Reminiscence is Immortality
Throughout the history of mankind, humans aspire to live forever. Even today, scientists constantly research new methods to extend the human lifespan. In the poem “Red Shift”, Ted Berrigan suggests that immortality is achievable not physically, but spiritually. Through reminiscence alone, immortality is born. The speaker is relentlessly recollecting memories of the past. In this recollection, the speaker gives life to the memories of his deceased past.
Berrigan begins the poem precisely at “8:08 p.m.” (1) of a winter night in February to give the reader a sense of time. Berrigan continues describing the setting of this particular winter night in order to create the perfect mood for the speaker to reminisce. “The air is biting” (2), and the speaker is drinking and smoking. His actions suggest that he is alone because people often drink and smoke to avoid problems such as feelings of loneliness. This setting is ideal because winter has an association to death. This winter night also generates a melancholy atmosphere. The speaker brings life to this lifeless world when he remembers sipping Calvados on
Berrigan’s word choice assists in granting energy and life to the empty memories. The speaker recalls memories concerning love, children, money, marriage ethics, and a politics of grace. These memories are alive, “swirling” (17) and “burning” (17) within his mind. The speaker can clearly remember the boy’s “eyes penetrating the winter twilight at 6th and Bowery in 1961” (20). This image is so clear that one would believe that the speaker is witnessing that event once again. Later, the speaker boldly claims that he “will never die” (31). He will live on as a “Spirit, who lives only to nag” (33). This statement suggests that the speaker will continue to live on even after his death. The speaker will not live physically, but will live spiritually in the memories of those who recognize him.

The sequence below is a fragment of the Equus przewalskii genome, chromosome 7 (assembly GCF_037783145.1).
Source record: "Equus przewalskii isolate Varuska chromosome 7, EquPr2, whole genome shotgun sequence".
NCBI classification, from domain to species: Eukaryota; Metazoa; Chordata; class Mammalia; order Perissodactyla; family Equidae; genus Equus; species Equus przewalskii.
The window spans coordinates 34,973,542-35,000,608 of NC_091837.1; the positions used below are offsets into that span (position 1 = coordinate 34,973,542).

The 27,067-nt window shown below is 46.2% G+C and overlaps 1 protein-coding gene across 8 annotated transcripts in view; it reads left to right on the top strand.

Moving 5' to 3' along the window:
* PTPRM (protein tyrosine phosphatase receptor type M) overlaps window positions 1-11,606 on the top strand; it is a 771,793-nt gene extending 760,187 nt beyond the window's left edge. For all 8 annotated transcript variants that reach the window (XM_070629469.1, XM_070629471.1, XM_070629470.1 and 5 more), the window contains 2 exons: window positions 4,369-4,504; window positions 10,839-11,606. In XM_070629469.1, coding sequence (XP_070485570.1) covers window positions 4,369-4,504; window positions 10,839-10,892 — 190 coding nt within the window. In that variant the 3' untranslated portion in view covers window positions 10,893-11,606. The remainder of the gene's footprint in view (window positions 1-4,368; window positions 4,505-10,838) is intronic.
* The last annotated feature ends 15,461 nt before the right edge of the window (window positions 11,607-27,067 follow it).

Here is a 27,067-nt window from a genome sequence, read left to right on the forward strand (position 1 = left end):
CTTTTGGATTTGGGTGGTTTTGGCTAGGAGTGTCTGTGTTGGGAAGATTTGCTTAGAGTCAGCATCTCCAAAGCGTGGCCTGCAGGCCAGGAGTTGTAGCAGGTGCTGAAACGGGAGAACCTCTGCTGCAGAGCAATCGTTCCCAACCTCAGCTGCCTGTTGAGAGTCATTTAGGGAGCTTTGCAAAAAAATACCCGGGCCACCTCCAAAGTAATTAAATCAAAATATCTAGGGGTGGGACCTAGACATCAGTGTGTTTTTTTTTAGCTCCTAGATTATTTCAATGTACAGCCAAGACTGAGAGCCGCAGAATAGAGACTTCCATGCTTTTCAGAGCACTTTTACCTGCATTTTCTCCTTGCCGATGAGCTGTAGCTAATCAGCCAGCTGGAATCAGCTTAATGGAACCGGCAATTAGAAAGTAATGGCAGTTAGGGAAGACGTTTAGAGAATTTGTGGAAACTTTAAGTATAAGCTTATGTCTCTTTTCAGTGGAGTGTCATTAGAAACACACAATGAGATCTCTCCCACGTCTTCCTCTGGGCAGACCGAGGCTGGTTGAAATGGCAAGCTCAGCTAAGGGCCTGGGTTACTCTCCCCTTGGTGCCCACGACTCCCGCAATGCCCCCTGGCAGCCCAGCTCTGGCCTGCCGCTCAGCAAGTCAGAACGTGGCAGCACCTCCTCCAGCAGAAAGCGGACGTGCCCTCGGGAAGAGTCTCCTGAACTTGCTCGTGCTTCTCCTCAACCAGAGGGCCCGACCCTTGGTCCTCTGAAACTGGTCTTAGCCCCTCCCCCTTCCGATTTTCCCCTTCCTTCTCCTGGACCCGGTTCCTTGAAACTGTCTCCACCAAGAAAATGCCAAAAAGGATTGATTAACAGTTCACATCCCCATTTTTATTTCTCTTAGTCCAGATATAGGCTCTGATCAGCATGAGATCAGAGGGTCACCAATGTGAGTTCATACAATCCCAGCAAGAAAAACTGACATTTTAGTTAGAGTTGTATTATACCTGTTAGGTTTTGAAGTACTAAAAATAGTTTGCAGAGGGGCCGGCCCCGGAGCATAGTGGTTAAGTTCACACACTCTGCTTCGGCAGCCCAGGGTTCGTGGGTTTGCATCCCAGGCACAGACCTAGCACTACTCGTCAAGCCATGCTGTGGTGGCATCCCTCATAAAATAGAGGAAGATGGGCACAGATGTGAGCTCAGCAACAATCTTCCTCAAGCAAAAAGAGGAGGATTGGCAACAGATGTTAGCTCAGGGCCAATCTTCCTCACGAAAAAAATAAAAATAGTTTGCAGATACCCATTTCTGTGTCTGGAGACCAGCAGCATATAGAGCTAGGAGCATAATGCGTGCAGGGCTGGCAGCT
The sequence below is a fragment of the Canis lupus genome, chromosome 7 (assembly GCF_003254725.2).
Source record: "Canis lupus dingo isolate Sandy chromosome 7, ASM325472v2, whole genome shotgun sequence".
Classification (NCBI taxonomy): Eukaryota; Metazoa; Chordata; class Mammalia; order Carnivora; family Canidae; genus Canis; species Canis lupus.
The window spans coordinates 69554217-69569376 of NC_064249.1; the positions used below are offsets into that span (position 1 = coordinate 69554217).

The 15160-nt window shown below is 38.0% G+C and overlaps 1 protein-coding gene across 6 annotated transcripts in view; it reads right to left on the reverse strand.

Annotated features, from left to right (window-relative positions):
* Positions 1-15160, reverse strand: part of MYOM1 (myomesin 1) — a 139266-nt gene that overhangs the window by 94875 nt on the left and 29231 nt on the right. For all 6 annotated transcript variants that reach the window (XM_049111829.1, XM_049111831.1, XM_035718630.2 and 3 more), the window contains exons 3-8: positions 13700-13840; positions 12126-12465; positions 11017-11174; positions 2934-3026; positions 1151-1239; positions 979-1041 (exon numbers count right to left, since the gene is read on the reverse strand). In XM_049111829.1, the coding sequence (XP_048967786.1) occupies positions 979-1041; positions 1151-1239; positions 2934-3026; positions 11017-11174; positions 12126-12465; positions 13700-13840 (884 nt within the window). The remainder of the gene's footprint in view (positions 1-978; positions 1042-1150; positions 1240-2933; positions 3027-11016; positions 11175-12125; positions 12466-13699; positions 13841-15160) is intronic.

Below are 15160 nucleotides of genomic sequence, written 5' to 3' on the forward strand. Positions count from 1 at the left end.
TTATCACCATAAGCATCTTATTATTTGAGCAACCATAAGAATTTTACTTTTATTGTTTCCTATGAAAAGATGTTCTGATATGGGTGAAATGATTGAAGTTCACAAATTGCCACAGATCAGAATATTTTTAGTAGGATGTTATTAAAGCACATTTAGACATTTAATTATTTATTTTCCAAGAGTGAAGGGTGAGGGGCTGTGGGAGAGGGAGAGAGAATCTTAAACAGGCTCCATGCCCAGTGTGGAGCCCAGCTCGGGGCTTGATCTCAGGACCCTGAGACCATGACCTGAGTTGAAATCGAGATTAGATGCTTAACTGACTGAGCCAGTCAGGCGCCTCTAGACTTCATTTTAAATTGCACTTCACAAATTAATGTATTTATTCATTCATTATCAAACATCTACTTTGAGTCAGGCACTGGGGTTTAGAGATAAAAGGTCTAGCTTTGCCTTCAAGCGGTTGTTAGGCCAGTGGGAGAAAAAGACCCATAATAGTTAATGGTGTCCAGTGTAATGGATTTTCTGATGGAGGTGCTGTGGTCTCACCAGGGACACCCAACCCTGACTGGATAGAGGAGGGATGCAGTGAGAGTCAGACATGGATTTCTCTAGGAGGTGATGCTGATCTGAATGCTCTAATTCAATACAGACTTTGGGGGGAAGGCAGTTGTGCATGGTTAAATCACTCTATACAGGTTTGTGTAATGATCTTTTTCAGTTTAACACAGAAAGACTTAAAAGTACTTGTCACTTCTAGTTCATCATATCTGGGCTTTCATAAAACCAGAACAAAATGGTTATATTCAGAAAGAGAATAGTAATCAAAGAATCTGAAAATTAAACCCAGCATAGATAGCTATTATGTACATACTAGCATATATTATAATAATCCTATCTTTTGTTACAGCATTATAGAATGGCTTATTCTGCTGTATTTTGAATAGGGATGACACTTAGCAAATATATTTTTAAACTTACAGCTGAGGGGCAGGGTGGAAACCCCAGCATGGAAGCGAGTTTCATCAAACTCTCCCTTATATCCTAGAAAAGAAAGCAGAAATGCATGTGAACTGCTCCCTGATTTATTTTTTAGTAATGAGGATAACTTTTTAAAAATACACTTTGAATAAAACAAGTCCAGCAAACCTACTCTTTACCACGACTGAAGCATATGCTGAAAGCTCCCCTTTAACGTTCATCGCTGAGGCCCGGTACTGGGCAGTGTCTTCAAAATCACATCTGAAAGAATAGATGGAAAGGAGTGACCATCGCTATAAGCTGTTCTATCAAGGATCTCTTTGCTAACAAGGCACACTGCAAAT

How can the speaker possibly achieve immortality? The speaker’s determination to become immortal is genuine. With utmost confidence, the speaker states that he is “all pronouns” (35). Pronouns are ambiguous and are frequently used in everyday language. This gives the impression that speaker will live on forever because it is nearly impossible to avoid using pronouns in everyday language. The speaker will “never go away” (32) because he gains life at any instance where he is remembered.
One achieves immortality at any instance where one is remembered. When a person is remembered, the person gains life and is alive once again. When the speaker reminisces about the past, his vivid details of the memory resurrect the event from the dead past. Like the speaker in this poem, people are able to escape death and gain immortality spiritually within the memories of those who reminisce about them.